- Offers more functionality. For example, Divi lacks both theme building and popup functionality, which Elementor Pro offers both (and for a cheaper starting price).
How to Use the Core Elementor Functionality (AKA the Free Version)
Now that you know what the Elementor page builder is, let’s go a little more hands-on and we’ll show you how you can use the core Elementor features that are available for free at WordPress.org.
Yes – everything in this first section is available in the free version of Elementor. In the next section, we’ll show you how to use the features in Elementor Pro.
A Quick Look at the Elementor page builder interface
To create some content with Elementor, you start by creating a new WordPress post or page just like you normally would.
Then, to edit the post or page in Elementor, you click the new Edit with Elementor button to open the Elementor page builder interface:
Once the interface loads, you’ll see a live preview of your site on the right side. This is where you’ll build your content using drag-and-drop.
You can see that Elementor loads your entire theme – so you’ll also see your theme’s header, footer, and maybe sidebar (depending on your theme’s layout).
It’s important to note that the free version of Elementor only lets you create the content inside of that other theme stuff – you can see the content area marked below:
Then, on the left side, you’ll see the Elementor panel. This panel houses all of Elementor’s settings and style options.
By default, it will show a list of “widgets”, which are the building blocks that you use in your Elementor designs. But as you make changes – like selecting a specific widget – the sidebar panel will change to reflect that:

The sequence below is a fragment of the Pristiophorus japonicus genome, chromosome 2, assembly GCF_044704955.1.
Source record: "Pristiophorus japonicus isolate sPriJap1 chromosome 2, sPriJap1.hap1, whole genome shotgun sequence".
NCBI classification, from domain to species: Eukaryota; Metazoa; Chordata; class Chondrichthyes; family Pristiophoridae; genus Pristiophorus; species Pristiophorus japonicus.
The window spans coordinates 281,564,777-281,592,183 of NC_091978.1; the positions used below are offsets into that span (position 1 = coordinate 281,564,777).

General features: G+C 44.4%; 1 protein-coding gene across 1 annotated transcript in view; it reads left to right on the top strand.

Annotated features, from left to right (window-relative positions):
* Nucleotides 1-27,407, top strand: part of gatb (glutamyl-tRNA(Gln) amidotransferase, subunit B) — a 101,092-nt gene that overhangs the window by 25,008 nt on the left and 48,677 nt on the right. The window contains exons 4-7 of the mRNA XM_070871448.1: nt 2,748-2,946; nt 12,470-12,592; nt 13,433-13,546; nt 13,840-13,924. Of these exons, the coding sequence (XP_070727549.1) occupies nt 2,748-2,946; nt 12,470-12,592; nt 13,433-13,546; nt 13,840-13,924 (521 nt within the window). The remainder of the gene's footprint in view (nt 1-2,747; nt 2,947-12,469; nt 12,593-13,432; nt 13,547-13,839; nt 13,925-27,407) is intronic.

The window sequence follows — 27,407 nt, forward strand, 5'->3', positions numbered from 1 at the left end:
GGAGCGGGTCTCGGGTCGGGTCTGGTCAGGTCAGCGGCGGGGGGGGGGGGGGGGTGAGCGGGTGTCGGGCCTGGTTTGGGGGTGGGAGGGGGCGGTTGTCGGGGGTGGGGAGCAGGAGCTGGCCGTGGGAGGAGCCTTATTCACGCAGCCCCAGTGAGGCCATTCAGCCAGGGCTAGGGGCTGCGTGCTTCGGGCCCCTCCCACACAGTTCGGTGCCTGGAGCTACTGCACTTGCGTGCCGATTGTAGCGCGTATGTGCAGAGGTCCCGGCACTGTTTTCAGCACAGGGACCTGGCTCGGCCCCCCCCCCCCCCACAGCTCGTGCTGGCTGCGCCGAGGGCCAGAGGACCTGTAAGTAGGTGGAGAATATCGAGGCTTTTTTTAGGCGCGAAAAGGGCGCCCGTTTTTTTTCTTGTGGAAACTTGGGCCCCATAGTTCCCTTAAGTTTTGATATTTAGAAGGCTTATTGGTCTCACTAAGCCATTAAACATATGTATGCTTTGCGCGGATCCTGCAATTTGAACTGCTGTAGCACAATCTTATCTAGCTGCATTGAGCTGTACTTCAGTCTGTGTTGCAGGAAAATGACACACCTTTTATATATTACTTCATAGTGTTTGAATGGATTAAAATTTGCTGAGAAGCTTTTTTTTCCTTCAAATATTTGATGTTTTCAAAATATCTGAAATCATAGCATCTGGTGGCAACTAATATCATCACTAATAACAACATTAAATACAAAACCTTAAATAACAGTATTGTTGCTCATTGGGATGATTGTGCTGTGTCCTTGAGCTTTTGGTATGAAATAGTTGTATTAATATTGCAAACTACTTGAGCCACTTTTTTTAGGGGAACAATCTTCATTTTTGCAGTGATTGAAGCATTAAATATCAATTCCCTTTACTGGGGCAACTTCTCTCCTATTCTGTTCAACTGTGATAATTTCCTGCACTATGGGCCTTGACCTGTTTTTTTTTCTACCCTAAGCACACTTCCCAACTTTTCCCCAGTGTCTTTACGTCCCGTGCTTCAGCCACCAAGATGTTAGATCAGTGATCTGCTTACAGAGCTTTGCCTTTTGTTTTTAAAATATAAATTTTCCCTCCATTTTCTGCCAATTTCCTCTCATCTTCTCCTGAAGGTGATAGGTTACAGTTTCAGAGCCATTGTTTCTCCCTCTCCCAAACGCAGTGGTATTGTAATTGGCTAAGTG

Adding and Styling New Widgets
With the free version of the Elementor page builder, you get access to ~28 widgets to use in your designs, including widgets for:
- Google Maps
- Image or icon boxes
- Counters and progress bars
To add a new widget, all you do is drag it from the side panel on the left onto the live preview of your site:
Once you add a new widget to your design, you can click on it to open its settings in the Elementor sidebar panel.
There, you’ll get three tabs to work with the widget:
The exact settings in each tab depend on the specific widget that you’re editing. But generally, the settings are divided as such:
- Content – basics like content, alignment, size, etc.
- Style – options for colors, fonts, borders, backgrounds, etc.
- Advanced – custom margins and padding, responsive design controls, custom CSS, etc.
For text-based widgets, you can also click on the widget and type to edit the text (this is called inline editing):